Pakistan certainly seems ripe for revolt. It is perpetually on a knife edge — extremists plot and explode bombs, senior politicians are assassinated, society seethes with discontent. A slim upper crust floats in a bubble of wealth and privilege — the local version of Hello! offers coverage of upper-class toddler parties — while the poor grind along under soaring food inflation and 12-hour power cuts. Regional tensions threaten to pull the country asunder. In Quetta, residents were shivering in their homes because the rebels had blown up the gas pipelines four times over the previous week.
“We're in a bad way,” one mournful lawyer told me before I left, glancing over his shoulder to see if intelligence officials were evesdropping.
Some analysts compare the mood to Iran in 1979, when a restive middle-class upended the American-backed Shah and opened the door to theocratic Islamic rule. Yet on the ground in Pakistan, the whiff of revolution is faint. For a start, the country is too fractured. Take Karachi, a sprawling megalopolis of 16 million people, about the size of Cairo. Control of the city is divided between a patchwork of political, sectarian and criminal gangs. All are heavily armed. Protests against Pervez Musharraf in the city four years ago pitted rival groups against each other, triggering a bloodbath. -- Declan Walsh
In 2009, President Obama called for a new beginning between the US and Muslims and spoke of the importance of freedom, justice and giving citizens the right to choose their own destiny. On 13 June 2009, hundreds of thousands of Iranians stood up against corruption in massive anti-government demonstrations after fraudulent elections that saw President Mahmoud Ahmedinejad and his cronies retain their iron grip on power. On 25 January 2011, hundreds of thousands of Egyptians took to the streets demanding an end to 30 years of corruption, torture and fear at the hands of their oppressor, President Hosni Mubarak. In 2009, Western leaders, including American President Barack Obama, were quick to express their support for the anti-government protesters, voicing absolute condemnation of Ahmedinejad and the Iranian government -- Joseph Mayton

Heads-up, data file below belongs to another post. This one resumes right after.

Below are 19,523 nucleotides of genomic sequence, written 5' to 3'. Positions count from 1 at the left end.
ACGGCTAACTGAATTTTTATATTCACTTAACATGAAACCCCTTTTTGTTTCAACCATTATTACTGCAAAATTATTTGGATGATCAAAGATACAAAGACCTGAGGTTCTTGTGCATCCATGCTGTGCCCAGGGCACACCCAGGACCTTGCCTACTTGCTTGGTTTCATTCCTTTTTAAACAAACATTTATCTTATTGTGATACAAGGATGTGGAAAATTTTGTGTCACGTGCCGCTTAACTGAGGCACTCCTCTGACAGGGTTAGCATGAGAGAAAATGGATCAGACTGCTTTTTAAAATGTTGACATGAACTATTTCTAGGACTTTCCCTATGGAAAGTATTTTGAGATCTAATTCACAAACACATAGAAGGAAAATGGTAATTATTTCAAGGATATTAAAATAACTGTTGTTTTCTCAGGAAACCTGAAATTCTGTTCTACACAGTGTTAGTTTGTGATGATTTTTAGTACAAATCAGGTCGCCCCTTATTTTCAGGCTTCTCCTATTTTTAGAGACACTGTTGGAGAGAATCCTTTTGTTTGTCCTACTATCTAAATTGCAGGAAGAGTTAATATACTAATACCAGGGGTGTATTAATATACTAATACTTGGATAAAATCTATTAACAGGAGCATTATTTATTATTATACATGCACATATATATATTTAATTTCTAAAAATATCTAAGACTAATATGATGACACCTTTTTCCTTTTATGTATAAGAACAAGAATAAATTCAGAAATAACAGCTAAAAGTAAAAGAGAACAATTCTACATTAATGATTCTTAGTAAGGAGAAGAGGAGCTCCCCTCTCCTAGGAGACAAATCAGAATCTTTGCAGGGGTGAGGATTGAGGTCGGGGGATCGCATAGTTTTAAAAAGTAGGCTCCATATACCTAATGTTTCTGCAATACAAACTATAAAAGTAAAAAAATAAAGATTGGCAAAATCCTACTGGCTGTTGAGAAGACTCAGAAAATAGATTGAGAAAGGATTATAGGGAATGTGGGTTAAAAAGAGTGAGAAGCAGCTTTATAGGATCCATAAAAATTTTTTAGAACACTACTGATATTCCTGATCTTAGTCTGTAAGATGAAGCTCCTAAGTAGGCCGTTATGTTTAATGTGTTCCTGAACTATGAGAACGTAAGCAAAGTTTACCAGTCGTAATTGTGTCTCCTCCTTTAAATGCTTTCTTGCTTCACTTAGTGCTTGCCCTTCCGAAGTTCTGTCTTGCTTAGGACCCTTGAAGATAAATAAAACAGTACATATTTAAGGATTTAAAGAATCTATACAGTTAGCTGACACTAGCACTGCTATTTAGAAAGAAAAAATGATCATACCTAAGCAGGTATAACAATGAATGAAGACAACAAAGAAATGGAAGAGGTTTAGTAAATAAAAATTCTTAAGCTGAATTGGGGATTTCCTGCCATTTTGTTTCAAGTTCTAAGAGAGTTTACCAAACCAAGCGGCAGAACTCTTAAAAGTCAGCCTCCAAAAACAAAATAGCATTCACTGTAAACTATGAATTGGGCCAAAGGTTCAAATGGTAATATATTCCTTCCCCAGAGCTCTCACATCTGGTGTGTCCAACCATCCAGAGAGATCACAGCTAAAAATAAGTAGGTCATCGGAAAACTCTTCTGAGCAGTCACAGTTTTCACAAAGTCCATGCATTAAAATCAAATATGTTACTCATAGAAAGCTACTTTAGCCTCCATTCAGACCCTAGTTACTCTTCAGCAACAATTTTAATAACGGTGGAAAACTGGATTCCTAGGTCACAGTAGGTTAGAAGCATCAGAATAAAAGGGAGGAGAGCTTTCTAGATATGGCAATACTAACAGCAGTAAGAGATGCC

Feted alternately as a new father for a new Afghanistan, a liberator of Afghan women and a champion of democracy, Karzai, let us remember, was an all-round hero until very recently. Now that Karzai is doing what any self-respecting politician would do in his situation — making overtures to old adversaries, putting on a show for his constituency, and flexing his muscles to demonstrate how truly dangerous he can be — he is being painted as a heroin-user and a corrupt and unworthy ally…
Standing by the elected Karzai — no matter how cozy he becomes with Pakistan and the Kandahari Taliban — is the only way for India to affirm its status as a secure and truly powerful regional hegemon. Moreover, it is the only course of action that is consistent with the Indian democratic narrative. Standing in Karzai's way because Indian hawks are worried about Pakistani influence in Afghanistan would immeasurably short-sighted, because Pakistan's influence in Afghanistan is inevitable and organic. Besides, Karzai's ventality, corruption and incompetence should not be so strange for South Asians. Our South Asian politics is like this only. Karzai was, is, and will remain, one of our own. -- Mosharraf Zaidi